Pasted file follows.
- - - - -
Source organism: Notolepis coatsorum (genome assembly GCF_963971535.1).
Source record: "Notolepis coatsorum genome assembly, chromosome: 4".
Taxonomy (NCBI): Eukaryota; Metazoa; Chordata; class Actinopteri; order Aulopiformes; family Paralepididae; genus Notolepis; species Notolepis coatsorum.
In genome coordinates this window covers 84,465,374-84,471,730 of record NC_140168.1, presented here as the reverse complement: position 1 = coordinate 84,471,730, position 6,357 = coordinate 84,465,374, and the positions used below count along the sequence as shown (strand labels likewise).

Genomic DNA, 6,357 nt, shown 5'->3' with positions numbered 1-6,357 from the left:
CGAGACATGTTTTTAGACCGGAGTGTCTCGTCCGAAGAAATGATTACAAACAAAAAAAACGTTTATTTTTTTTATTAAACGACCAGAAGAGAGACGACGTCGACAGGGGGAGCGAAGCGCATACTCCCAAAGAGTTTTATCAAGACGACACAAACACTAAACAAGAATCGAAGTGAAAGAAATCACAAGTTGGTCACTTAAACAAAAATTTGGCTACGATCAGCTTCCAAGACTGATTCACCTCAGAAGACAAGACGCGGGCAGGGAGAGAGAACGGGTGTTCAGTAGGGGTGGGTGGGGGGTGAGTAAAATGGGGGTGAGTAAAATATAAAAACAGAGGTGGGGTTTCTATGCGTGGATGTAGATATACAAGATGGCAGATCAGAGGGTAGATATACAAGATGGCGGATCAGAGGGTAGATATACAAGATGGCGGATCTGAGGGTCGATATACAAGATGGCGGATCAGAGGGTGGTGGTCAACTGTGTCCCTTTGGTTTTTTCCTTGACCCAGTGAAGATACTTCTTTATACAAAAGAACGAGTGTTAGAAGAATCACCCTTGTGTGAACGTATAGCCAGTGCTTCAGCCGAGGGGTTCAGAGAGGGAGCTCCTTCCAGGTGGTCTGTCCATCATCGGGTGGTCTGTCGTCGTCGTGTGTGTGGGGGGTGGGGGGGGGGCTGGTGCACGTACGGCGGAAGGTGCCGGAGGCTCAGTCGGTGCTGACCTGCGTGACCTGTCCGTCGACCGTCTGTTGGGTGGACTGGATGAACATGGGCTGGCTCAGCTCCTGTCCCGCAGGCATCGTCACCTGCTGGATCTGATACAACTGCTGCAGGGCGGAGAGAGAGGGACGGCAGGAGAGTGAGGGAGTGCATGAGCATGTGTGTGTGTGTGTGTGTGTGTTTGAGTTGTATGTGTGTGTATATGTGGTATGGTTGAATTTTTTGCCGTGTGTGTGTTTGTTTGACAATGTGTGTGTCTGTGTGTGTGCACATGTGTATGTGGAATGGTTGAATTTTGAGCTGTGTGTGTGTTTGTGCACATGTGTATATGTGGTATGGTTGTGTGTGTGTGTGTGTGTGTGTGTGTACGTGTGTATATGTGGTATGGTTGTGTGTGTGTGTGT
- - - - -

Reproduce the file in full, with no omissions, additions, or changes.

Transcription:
Source organism: Notolepis coatsorum (genome assembly GCF_963971535.1).
Source record: "Notolepis coatsorum genome assembly, chromosome: 4".
Taxonomy (NCBI): Eukaryota; Metazoa; Chordata; class Actinopteri; order Aulopiformes; family Paralepididae; genus Notolepis; species Notolepis coatsorum.
In genome coordinates this window covers 84,465,374-84,471,730 of record NC_140168.1, presented here as the reverse complement: position 1 = coordinate 84,471,730, position 6,357 = coordinate 84,465,374, and the positions used below count along the sequence as shown (strand labels likewise).

Genomic DNA, 6,357 nt, shown 5'->3' with positions numbered 1-6,357 from the left:
CGAGACATGTTTTTAGACCGGAGTGTCTCGTCCGAAGAAATGATTACAAACAAAAAAAACGTTTATTTTTTTTATTAAACGACCAGAAGAGAGACGACGTCGACAGGGGGAGCGAAGCGCATACTCCCAAAGAGTTTTATCAAGACGACACAAACACTAAACAAGAATCGAAGTGAAAGAAATCACAAGTTGGTCACTTAAACAAAAATTTGGCTACGATCAGCTTCCAAGACTGATTCACCTCAGAAGACAAGACGCGGGCAGGGAGAGAGAACGGGTGTTCAGTAGGGGTGGGTGGGGGGTGAGTAAAATGGGGGTGAGTAAAATATAAAAACAGAGGTGGGGTTTCTATGCGTGGATGTAGATATACAAGATGGCAGATCAGAGGGTAGATATACAAGATGGCGGATCAGAGGGTAGATATACAAGATGGCGGATCTGAGGGTCGATATACAAGATGGCGGATCAGAGGGTGGTGGTCAACTGTGTCCCTTTGGTTTTTTCCTTGACCCAGTGAAGATACTTCTTTATACAAAAGAACGAGTGTTAGAAGAATCACCCTTGTGTGAACGTATAGCCAGTGCTTCAGCCGAGGGGTTCAGAGAGGGAGCTCCTTCCAGGTGGTCTGTCCATCATCGGGTGGTCTGTCGTCGTCGTGTGTGTGGGGGGTGGGGGGGGGGCTGGTGCACGTACGGCGGAAGGTGCCGGAGGCTCAGTCGGTGCTGACCTGCGTGACCTGTCCGTCGACCGTCTGTTGGGTGGACTGGATGAACATGGGCTGGCTCAGCTCCTGTCCCGCAGGCATCGTCACCTGCTGGATCTGATACAACTGCTGCAGGGCGGAGAGAGAGGGACGGCAGGAGAGTGAGGGAGTGCATGAGCATGTGTGTGTGTGTGTGTGTGTGTTTGAGTTGTATGTGTGTGTATATGTGGTATGGTTGAATTTTTTGCCGTGTGTGTGTTTGTTTGACAATGTGTGTGTCTGTGTGTGTGCACATGTGTATGTGGAATGGTTGAATTTTGAGCTGTGTGTGTGTTTGTGCACATGTGTATATGTGGTATGGTTGTGTGTGTGTGTGTGTGTGTGTGTGTACGTGTGTATATGTGGTATGGTTGTGTGTGTGTGTGT